It goes without saying that you’ll need a number of outfits when you volunteer abroad, but exactly what you wear will depend on where you’re journeying to and how light you want to travel. Consider when you plan to travel and what season it will be at your destination – some countries just have a hot season and a rainy season but others are much more pronounced. Even if you do pick a location with only two distinct seasons, you’ll need to plan for the weather. Don’t forget accessories like a wide-brimmed sunhat, sunglasses and a lightweight rainproof coat.
Another thing to think about is the standard of decency in your host nation. In some countries, it’s customary to cover up, even at the beach, and while this might not be something you’re used to when you want to top up your tan, it’s important to respect the local culture to avoid causing offense or embarrassment, no matter how unintentional.
A scarf is another item worth packing, providing a little extra cover if you’re visiting religious landmarks. It can also be a useful accessory in hot countries, which often become much chillier once the sun goes down.
The sort of placement you’ve chosen to volunteer at will also have some bearing on your choice of apparel. Often, your volunteer abroad company will provide you with details of appropriate dress codes for your project, for example, uVolunteer advises animal conservation volunteers to wear old, lightweight clothes that dry easily, and work gloves, boots or shoes to placement.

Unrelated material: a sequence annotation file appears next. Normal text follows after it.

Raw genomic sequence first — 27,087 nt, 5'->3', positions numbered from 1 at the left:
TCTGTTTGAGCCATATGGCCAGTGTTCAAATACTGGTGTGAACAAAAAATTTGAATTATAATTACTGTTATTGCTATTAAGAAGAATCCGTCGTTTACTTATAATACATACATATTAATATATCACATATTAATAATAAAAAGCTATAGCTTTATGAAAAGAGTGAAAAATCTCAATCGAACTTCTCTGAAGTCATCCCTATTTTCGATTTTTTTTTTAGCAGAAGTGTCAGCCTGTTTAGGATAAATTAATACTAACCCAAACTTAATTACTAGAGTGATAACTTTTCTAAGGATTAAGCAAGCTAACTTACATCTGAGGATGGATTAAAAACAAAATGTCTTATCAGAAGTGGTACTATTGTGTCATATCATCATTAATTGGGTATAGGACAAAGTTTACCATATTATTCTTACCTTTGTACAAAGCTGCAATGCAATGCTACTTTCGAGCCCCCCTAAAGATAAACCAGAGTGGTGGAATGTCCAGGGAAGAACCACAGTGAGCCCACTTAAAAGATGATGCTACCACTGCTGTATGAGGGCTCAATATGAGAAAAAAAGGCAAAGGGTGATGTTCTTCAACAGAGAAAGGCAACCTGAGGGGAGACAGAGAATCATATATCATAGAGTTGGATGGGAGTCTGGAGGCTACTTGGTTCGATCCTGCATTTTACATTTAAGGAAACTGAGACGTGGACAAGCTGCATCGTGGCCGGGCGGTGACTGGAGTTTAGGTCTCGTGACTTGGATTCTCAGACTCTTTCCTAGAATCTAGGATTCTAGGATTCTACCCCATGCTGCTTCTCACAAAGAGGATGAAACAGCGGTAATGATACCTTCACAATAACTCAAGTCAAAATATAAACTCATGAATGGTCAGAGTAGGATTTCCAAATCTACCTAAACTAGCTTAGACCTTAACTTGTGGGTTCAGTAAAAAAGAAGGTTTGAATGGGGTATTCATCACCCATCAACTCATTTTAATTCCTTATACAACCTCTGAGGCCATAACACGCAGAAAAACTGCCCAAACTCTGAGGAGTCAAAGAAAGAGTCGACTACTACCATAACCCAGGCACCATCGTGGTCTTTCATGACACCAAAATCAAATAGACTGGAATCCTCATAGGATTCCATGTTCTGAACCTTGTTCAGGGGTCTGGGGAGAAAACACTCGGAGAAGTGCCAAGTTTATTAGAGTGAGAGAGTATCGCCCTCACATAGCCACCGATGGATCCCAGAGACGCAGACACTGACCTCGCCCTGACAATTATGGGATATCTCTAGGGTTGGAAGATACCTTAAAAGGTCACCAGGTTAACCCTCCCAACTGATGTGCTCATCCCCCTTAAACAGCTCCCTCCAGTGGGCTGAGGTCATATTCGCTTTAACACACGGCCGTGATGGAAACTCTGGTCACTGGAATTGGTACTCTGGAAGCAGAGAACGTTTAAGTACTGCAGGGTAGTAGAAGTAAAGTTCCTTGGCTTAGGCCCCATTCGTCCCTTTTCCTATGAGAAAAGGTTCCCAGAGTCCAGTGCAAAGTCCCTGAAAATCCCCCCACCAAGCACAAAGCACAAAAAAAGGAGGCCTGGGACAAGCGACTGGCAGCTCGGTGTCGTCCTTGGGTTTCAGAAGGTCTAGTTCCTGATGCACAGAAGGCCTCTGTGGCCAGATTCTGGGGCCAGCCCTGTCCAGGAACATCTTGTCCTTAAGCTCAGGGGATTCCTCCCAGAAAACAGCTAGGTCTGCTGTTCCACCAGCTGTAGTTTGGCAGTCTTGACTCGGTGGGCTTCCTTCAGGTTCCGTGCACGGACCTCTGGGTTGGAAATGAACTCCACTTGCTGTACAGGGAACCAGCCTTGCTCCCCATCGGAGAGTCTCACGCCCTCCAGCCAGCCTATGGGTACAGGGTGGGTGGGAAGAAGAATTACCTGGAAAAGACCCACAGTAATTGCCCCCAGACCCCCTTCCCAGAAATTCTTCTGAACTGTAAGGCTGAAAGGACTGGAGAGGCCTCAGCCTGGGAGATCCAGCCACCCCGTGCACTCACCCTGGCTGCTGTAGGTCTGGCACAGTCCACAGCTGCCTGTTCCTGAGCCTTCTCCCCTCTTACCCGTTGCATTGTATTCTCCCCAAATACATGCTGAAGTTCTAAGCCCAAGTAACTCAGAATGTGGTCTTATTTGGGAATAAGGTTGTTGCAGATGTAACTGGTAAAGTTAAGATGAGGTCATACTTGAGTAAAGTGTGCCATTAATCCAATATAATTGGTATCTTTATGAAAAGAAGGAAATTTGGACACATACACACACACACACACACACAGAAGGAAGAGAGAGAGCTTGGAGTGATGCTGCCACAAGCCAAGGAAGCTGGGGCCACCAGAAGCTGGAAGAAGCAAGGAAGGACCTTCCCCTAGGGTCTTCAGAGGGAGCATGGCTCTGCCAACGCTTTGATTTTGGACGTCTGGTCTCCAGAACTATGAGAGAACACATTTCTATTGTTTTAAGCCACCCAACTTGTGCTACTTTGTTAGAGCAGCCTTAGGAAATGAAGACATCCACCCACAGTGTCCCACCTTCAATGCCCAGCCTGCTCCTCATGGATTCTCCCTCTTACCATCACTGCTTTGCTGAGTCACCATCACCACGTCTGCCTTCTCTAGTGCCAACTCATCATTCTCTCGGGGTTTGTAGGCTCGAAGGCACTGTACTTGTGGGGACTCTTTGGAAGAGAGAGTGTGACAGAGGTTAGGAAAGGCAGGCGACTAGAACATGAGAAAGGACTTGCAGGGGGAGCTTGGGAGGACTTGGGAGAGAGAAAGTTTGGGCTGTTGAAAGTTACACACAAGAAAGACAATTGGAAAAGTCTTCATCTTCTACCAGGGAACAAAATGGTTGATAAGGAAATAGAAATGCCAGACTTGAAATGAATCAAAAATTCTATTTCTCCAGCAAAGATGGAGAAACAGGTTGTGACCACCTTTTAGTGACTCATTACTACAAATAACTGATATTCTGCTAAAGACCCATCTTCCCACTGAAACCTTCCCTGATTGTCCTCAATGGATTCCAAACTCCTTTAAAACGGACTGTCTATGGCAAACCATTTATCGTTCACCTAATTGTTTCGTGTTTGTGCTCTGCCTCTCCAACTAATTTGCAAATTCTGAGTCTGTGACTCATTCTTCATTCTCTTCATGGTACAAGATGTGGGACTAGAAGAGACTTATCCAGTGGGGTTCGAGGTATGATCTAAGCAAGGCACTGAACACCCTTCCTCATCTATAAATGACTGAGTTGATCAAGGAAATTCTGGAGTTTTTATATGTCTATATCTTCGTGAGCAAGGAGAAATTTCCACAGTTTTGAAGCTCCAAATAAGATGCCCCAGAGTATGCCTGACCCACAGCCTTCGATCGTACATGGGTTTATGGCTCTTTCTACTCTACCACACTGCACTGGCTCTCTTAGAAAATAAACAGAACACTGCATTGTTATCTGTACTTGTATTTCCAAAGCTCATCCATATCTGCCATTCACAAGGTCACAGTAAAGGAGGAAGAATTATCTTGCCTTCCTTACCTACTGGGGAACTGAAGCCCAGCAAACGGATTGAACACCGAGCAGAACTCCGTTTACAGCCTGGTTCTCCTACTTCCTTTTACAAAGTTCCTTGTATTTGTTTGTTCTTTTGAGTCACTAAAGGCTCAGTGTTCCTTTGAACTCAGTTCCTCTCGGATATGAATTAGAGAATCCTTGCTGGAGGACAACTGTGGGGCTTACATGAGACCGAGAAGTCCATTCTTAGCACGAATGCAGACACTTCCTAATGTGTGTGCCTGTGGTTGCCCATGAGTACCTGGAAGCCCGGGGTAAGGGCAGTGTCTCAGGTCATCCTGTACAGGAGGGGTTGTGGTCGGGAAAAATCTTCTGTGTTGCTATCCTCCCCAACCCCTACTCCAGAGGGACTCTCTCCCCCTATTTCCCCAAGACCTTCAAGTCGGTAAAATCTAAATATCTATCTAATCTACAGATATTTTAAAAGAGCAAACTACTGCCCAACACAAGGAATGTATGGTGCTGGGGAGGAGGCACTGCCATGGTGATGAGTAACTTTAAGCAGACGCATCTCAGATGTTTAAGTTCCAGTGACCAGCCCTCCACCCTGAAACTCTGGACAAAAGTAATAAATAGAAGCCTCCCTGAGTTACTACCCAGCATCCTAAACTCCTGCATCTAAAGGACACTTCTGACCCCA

Toiletries are a must for many people heading overseas, especially if you’ll be spending long hours on clammy planes or stopping over in hotels in-between flights, but it’s wise to bear in mind the rules and regulations of traveling with toiletries containing liquid. Most countries have restrictions in place about traveling through airports with fluids; the majority allow a quart-sized bag containing toiletries like aerosols, creams and liquids of no more than 100ml per item to be taken onboard in hand luggage. Toiletries of more than 100ml can be placed in checked baggage.
There’s no need to be too concerned about not bringing enough toiletries with you on your volunteer vacation; on arrival, you can stock up at the airport or within the local area near your accommodation if your volunteer coordinator advises you that there are shops nearby.